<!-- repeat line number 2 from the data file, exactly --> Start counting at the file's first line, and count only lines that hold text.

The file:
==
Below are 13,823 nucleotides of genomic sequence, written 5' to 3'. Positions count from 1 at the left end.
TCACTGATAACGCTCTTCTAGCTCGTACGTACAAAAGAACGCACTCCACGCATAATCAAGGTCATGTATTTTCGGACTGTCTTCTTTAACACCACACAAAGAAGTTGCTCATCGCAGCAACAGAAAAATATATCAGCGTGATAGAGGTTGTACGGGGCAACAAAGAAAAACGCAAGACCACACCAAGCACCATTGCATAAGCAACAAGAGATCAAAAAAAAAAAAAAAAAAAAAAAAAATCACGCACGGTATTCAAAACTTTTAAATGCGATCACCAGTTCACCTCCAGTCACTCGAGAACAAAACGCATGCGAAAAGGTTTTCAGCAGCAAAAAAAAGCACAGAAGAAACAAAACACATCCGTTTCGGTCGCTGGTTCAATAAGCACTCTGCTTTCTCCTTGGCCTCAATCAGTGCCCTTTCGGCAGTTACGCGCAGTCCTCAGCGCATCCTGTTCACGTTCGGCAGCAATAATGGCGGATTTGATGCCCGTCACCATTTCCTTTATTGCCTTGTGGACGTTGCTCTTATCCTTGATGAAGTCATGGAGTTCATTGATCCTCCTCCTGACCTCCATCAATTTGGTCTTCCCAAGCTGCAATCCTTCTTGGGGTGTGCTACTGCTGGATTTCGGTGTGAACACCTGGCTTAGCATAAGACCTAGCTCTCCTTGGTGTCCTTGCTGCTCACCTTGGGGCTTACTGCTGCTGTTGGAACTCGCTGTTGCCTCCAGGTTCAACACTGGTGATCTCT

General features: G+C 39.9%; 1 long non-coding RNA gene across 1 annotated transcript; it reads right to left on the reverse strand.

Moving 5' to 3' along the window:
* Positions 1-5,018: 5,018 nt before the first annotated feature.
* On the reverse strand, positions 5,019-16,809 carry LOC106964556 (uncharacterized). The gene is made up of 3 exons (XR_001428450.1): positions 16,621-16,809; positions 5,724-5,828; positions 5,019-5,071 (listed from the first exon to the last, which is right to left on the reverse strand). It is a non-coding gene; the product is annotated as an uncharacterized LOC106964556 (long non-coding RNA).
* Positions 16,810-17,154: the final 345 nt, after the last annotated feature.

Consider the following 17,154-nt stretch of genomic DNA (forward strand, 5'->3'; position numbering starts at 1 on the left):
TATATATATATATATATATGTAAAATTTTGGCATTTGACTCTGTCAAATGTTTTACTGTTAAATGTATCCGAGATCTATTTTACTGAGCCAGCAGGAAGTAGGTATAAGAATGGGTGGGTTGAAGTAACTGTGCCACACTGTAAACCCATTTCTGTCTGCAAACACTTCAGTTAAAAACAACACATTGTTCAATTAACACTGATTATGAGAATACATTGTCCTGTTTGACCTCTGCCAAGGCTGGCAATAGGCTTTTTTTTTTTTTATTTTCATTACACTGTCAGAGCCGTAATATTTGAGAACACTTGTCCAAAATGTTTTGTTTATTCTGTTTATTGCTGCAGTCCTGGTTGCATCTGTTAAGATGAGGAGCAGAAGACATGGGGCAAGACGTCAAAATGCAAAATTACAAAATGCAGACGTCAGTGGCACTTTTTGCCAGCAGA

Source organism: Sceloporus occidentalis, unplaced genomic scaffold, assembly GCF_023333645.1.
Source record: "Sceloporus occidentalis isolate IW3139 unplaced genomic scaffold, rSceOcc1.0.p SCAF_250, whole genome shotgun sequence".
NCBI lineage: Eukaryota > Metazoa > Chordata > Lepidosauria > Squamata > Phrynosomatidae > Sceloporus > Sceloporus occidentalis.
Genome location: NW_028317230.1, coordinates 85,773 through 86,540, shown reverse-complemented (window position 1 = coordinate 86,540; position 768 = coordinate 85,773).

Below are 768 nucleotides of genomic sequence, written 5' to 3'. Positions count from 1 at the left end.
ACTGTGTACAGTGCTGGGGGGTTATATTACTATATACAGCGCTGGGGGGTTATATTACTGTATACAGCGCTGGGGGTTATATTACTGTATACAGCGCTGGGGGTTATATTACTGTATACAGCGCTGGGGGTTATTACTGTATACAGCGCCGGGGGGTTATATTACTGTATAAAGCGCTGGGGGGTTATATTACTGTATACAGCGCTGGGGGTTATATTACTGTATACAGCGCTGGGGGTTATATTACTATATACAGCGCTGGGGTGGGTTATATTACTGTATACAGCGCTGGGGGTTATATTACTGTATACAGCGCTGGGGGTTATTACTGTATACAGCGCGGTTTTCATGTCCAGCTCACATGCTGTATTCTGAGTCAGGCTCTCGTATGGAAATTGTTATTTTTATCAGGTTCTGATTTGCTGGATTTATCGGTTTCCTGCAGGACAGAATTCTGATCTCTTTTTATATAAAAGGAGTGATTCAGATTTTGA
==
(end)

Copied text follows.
TCACTGATAACGCTCTTCTAGCTCGTACGTACAAAAGAACGCACTCCACGCATAATCAAGGTCATGTATTTTCGGACTGTCTTCTTTAACACCACACAAAGAAGTTGCTCATCGCAGCAACAGAAAAATATATCAGCGTGATAGAGGTTGTACGGGGCAACAAAGAAAAACGCAAGACCACACCAAGCACCATTGCATAAGCAACAAGAGATCAAAAAAAAAAAAAAAAAAAAAAAAAATCACGCACGGTATTCAAAACTTTTAAATGCGATCACCAGTTCACCTCCAGTCACTCGAGAACAAAACGCATGCGAAAAGGTTTTCAGCAGCAAAAAAAAGCACAGAAGAAACAAAACACATCCGTTTCGGTCGCTGGTTCAATAAGCACTCTGCTTTCTCCTTGGCCTCAATCAGTGCCCTTTCGGCAGTTACGCGCAGTCCTCAGCGCATCCTGTTCACGTTCGGCAGCAATAATGGCGGATTTGATGCCCGTCACCATTTCCTTTATTGCCTTGTGGACGTTGCTCTTATCCTTGATGAAGTCATGGAGTTCATTGATCCTCCTCCTGACCTCCATCAATTTGGTCTTCCCAAGCTGCAATCCTTCTTGGGGTGTGCTACTGCTGGATTTCGGTGTGAACACCTGGCTTAGCATAAGACCTAGCTCTCCTTGGTGTCCTTGCTGCTCACCTTGGGGCTTACTGCTGCTGTTGGAACTCGCTGTTGCCTCCAGGTTCAACACTGGTGATCTCT